I have spent then past few days reading the reports from our ‘secret diner’ judges who have been out and about testing the eateries shortlisted for the FreeFrom Eating Out Awards – and two things have really stood out from their reports. How hard most of those offering freefrom menus try – and how difficult it is in a busy restaurant situation to absolutely ensure that the allergen free food they offer really is 100% allergen free.
The legislation – a no brainer…
In some ways the 2014 legislation is a no brainer. It requires that all purveyors of food sold loose and in catered situations to know which of the 14 major allergens are in any of the dishes that they serve. How hard is that, for goodness sake! Does a chef not know what is in the dish that he or she is cooking? But of course it is not as simple as that.
The practice – not so easy
Not all eateries cook everything themselves – some buy in most of what they serve, many buy in part of what they serve. How clearly are the ingredients of what they buy marked on the packs? And, unless you understand about allergy and coeliac disease, why would you think of checking a soya sauce or a mustard for gluten? How many people who are not coeliacs realise that a malt vinegar is made from barley which is a hazard for coeliacs?
Secondly – how can the vast majority of the people who work in food service, the majority of whom do not have English as their mother tongue, understand the complexities of allergy? Even when you are familiar with it, it is very complex subject. Within the allergic community itself, how scarily often is ‘lactose free’ mistaken for ‘milk free’? How often are ‘nuts’ confused peanuts and how many do not realise that you can be allergic to either nuts or peanuts or both?
And finally – and probably hardest of all to control – busy kitchens at the height of ‘service’ are manic places. Just remember a few of those episodes of Ramsay’s Kitchen Nightmares or Hell’s Kitchen – that genuinely is what happens in busy kitchen. How easy, in the rush to fufill teeming orders, to grab the serving spoon that has just been used for the gluten containing pie to serve the gluten free pie – or to pick up the vegetables with the butter on them instead of the vegetables with the oil.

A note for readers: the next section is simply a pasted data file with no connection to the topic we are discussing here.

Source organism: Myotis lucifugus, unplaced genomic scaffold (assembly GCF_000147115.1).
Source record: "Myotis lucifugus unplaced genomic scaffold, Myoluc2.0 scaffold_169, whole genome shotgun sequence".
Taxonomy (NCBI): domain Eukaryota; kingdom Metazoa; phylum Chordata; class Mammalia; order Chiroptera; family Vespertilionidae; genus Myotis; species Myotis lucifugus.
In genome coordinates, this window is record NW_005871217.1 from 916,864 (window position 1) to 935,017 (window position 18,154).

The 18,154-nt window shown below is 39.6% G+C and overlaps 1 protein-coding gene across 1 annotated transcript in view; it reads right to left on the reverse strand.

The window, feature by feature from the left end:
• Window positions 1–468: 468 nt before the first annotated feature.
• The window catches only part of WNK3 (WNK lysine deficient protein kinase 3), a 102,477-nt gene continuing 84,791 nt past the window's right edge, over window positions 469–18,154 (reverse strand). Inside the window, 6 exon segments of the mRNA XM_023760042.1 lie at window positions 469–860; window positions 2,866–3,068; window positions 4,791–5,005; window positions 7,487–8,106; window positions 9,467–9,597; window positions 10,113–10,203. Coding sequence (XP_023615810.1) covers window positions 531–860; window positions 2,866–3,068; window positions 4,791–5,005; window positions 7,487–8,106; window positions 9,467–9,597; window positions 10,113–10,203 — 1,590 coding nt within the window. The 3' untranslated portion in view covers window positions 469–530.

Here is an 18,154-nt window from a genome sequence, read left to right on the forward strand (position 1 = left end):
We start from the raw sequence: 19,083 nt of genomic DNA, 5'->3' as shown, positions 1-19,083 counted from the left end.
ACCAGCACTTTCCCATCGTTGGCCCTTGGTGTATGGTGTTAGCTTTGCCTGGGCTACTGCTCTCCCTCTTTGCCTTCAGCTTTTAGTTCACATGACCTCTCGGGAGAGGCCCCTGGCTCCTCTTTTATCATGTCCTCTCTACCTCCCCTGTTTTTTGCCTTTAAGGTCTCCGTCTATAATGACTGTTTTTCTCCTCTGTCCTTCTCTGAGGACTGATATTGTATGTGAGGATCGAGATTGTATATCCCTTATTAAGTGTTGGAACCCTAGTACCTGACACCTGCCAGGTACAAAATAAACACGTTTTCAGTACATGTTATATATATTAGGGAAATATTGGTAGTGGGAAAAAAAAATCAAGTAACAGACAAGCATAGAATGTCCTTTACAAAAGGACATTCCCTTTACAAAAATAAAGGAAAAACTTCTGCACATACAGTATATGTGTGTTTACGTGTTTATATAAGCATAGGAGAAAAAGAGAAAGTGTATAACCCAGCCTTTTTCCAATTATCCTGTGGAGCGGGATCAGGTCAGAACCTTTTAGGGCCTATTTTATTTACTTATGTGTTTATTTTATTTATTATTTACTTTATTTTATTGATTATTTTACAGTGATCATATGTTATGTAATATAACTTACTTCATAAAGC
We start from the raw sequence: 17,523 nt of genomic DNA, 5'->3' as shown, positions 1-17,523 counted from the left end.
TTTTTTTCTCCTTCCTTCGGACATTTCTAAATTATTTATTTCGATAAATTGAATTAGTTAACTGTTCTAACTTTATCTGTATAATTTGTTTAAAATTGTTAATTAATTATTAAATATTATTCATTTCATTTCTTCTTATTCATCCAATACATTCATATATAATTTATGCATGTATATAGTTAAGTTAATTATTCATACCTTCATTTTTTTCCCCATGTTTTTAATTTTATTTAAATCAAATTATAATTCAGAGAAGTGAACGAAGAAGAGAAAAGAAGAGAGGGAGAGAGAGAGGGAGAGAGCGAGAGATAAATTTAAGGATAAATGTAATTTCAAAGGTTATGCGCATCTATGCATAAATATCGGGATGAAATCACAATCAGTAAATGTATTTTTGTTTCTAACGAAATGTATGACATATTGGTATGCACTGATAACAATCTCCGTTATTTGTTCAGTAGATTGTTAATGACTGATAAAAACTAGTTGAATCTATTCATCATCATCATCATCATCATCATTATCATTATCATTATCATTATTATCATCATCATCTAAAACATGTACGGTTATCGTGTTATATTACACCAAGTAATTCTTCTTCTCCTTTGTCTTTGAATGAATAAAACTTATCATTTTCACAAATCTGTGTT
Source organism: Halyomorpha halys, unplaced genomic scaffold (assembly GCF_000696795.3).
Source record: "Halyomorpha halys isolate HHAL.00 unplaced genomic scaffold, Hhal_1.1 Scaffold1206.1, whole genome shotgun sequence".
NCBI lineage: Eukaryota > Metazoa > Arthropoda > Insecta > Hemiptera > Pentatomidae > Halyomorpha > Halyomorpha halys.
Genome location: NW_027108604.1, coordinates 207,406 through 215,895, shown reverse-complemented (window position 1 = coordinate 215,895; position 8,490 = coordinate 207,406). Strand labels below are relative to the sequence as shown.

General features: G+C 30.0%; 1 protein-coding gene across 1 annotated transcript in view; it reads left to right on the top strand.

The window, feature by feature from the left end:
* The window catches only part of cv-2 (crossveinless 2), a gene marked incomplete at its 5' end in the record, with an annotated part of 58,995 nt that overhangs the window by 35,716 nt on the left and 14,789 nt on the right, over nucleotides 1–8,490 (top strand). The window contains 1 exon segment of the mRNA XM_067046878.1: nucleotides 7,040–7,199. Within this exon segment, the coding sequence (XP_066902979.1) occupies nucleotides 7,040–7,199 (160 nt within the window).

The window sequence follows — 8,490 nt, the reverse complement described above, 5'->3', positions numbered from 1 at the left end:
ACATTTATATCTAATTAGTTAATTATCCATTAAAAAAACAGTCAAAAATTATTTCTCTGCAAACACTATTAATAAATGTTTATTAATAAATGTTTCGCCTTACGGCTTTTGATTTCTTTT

Systems cannot be infallible
Of course you can devise systems which will accommodate most of these hazards – and there are some amazing systems out there to do just that. But although mistakes should not happen, no matter how hard everyone tries, and no matter how good their intentions, everyone is human and occasionally they do.
When mistakes do happen, it is totally horrible for the allergic or coeliac person who has been ‘allergised’ or ‘glutened’. In the very worst, although mercifully very rare scenarios, it can be fatal. But even when it is not fatal, it can make the sufferer very ill for anything from a few hours to several weeks. But, it is also genuinely horrible for the establishment in which the mistake occurred.
Of course, there are cases where the eaterie has just been negiligent or even fraudulent – as in the case Mohammad Zaman, the Indian restaurant owner who had substituted peanuts for almonds in his take away’s food because they were cheaper, as a result of which a peanut-allergic customer died.
But in those case where the eaterie is really doing its best to serve tasty but safe freefrom food, there will have been a genuine human error. Right – errors should not happen but it is unrealistic (and dangerous) to assume that, even in the best managed establishments, with the most watertight protcols and systems, they never will.
And if they do, what happens to that establishment, or that chef, or server? For a start, if they have been really doing their best to serve safe food, they are going to feel terrible. They really care about the allergic people they are serving and the last thing they want to do is to harm them. This may sound trite but I heard last week of one small restaurant where a waitress did not sleep for nights and made herself quite ill because she had mistakenly served butter to a ‘dairy free’ table – even though she had corrected the mistake before any harm had been done.
But what if someone does actually have a reaction? Depending on the size and style of establishment, the person responsible will probably lose their job. Because their reference may refer to the incident, they may have difficulty in getting another one. If the person who had suffered the reaction chose to talk about the incident on social media – that could seriously affect that business – even, if it was small and the social media coverage was wide enough, put them out of business.
So, before anyone accuses me of not caring about the welfare of allergic people….. what am I saying here?
I am saying that catering safely for allergic and coeliac people in a busy restaurant environment is not easy. In fact is it very difficult. And yes, there is a new market out there for caterers who have a good freefrom offer, but it is a market fraught with hazards.
It can be done safely. But doing it safely requires a major input in terms of learning, systems, discipline and commitment on the part of the establishment concerned.
So, the allergic community need to help them
Allergic and coeliac customers can make significantly positive contribution to that process by talking to the eateries concerned, understanding the hazards that catering for them involves, appreciating the efforts made on their behalf. Most important of all, while never condoning mistakes that are made, especially if they are unnecessary or stupid mistakes, they need to actively engage with the establishment to ensure that their systems are improved and that such mistakes will not happen again.
That way, hopefully, everyone can move forward together towards a situation where it really is possible for allergic and coeliac people to eat out safely all of the time.